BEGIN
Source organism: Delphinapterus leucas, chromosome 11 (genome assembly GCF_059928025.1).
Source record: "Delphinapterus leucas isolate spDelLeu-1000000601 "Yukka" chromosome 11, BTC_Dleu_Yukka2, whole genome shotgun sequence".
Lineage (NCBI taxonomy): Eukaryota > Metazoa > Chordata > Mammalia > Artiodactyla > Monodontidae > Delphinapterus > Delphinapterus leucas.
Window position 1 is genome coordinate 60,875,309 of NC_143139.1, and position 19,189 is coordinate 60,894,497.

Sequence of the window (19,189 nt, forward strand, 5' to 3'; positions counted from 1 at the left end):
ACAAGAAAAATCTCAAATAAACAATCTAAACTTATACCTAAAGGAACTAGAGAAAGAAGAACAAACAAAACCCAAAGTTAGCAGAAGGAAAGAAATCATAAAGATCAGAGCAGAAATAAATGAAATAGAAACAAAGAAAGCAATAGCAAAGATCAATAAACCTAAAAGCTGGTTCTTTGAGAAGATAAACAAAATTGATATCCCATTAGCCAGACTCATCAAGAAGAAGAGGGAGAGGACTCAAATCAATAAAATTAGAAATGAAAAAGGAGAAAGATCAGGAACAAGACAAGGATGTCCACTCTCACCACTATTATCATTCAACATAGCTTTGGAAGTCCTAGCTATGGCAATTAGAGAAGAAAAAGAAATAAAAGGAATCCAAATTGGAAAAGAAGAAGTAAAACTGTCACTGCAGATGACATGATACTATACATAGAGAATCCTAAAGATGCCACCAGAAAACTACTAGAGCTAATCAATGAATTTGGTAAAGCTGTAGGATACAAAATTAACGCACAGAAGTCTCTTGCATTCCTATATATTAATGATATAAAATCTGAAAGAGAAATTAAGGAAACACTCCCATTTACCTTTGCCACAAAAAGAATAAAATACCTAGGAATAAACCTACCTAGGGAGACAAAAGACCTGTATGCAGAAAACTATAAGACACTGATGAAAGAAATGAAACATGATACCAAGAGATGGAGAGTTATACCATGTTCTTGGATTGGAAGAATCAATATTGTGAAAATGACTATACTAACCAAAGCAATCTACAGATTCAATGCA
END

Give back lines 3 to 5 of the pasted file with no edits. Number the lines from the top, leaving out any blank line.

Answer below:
Lineage (NCBI taxonomy): Eukaryota > Metazoa > Chordata > Mammalia > Artiodactyla > Monodontidae > Delphinapterus > Delphinapterus leucas.
Window position 1 is genome coordinate 60,875,309 of NC_143139.1, and position 19,189 is coordinate 60,894,497.

Sequence of the window (19,189 nt, forward strand, 5' to 3'; positions counted from 1 at the left end):